|Michael Curtis Reynolds|
"Michael Curtis Reynolds," said Sherlock Holmes, "is an American knucklehead who ran afoul of the law in a big and extremely stupid way. His tale begins with a now-defunct Internet site, a Yahoo! group named 'OBL Crew.' The initials, of course, are those of the terrorist leader Osama bin Laden, who has been among the FBI's most wanted for many years.
"Reynolds, a self-described computer wizard, found the site in 2005, logged in using his own name, and started posting messages in which he said he was looking for a partner with whom to wage jihad -- 'holy war' -- against the United States.
"One of his messages drew a reply from 'Hamza Ali Osman,' also known as 'Hani.' Hani suggested that they should communicate by private email instead of openly in the group's chat room. Reynolds agreed, and they began a long email correspondence.
"Over the next month or so, Reynolds presented Hani with elaborate plans to attack oil pipelines in the United States. Hani prompted Reynolds to collect relevant information, including instructions on how to make a bomb, and maps and photographs of the targets they had discussed. Reynolds, in turn, asked for money.
"When he had completed his 'assignment,' Hani told him he could collect his payment at a certain rest stop on an interstate highway in Idaho. But instead of picking up the forty thousand, Reynolds himself was picked up -- by federal officers.
"Much to the surprise of Michael Reynolds, 'Hani' was not an al Qaeda recruiter at all. She was actually Shannen Rossmiller, a municipal judge from Montana, who had been monitoring extremist websites for the FBI, just waiting for a knucklehead like Reynolds to come along and incriminate himself.
"And even though someone in the FBI apparently recognized Reynolds as mentally ill and judged him not to be a significant threat, he was tried and convicted on multiple counts, including attempting to provide material support to Al-Qaeda and attempting to damage pipelines using explosives, and sentenced to 30 years in prison."
"What a bizarre story!" I said.
"There are some very strange details in the background," replied the detective, "so in a sense, the story is even more bizarre than you think. And yet, it is not as uncommon as it first appears, since it contains many details the likes of which one encounters again and again in the study of modern domestic terrorism."
"How do you know all this?" I inquired. "Is there a connection between this case and your recent travels?"
"Remarkable!" I said. "As I recall, you had a strong aversion to anonymous clients."
"I still do," he replied. "But in this instance, I have been assured of his credibility and appraised of his intentions by my brother, and I have chosen to respect his request. In lieu of a proper introduction, he has asked me to call him 'Fred.' And he has suggested that his surname might be 'Astaire' or 'Flintstone,' but in all other respects he seems quite serious."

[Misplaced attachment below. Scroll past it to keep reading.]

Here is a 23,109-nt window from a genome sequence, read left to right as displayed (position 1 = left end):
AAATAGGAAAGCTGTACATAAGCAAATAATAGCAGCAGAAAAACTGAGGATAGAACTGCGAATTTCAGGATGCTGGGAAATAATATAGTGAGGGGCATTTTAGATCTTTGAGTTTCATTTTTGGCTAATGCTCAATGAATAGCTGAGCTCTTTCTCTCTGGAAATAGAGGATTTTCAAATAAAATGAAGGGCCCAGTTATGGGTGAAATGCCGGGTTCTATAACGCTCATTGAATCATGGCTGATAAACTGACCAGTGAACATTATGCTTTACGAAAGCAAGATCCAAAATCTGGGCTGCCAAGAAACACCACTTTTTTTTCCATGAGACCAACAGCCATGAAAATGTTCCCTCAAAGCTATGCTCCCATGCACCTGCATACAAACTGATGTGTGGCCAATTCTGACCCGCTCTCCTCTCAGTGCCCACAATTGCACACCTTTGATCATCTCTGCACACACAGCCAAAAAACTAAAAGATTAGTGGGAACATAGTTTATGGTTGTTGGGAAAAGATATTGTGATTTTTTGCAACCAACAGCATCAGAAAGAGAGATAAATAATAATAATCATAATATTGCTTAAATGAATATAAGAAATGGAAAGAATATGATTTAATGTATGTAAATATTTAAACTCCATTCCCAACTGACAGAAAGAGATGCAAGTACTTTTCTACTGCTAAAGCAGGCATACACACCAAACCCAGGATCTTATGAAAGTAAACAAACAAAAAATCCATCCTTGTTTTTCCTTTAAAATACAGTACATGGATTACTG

I chuckled and Holmes continued. "Fred has been following the arrests, trials, and convictions of terrorists, suspected terrorists, and aspiring terrorists in the United States. He told me about the Michael Reynolds case and several others, and about the patterns that he has seen in these cases."
"It is quite a diversion from the Gareth Williams investigation," I said.
"So it seemed to me at first," replied my friend, "but the more I thought about it, and the more I listened to Fred, the less certain I became.
"Listen, Watson: Michael Reynolds had a history of prior convictions, including one of the strangest cases of arson ever. He tried to burn down his parents' home, while he was living with them! And when the firefighters arrived, he ran down the driveway, shouting that his mother and father were dead inside. But they were still alive."
"How grotesque!" I said. "His mind is obviously very damaged."
"When he was arrested," said Holmes, "he was living in a motel room, and had a net worth of about twenty-five dollars. Among his possessions was an unregistered hand grenade, which, according to his ex-wife, he had owned for many years. The grenade was apparently the only weapon found in his possession, and certainly the only illegal one. It found its way into the indictment, of course, and clearly led to his conviction."
"It doesn't sound as if his conviction was a matter of any doubt," I said. "With such ambitious attack plans, and so comprehensive a trail of incriminating evidence, what else could a jury think?"
"Reynolds claimed he was using the Internet to hunt for terrorists," said my friend, "just as Shannen Rossmiller was doing. But he was never in contact with any law enforcement officers about it, and this, combined with the fact that he owned a hand grenade, seemed to eliminate any doubt in the minds of the jurors.
"Does Fred think Reynolds was wrongly convicted?" I asked.
"He could hardly make such an argument," replied my friend. "But he pointed out some details of the Reynolds case that he says have shown themselves again and again in other cases -- far too many, by his count, to be coincidental.
"In particular: No one was injured and no infrastructure was damaged by the alleged terrorist, who was nearly homeless, quite destitute, and mentally ill. He had been offered a substantial reward by a government agent in return for what amounted to laying a trail of self-incriminating evidence. And the terror plot that was allegedly foiled was well beyond his means."
"It almost sounds like entrapment," I said.
"Entrapment is a fuzzy line to begin with," replied the detective, "but it seems exceptionally blurry at the edges of this story."
"And how does this all relate to Gareth Williams?" I asked.
"Remember that drop of water," replied my friend, "and bear with me for a little longer."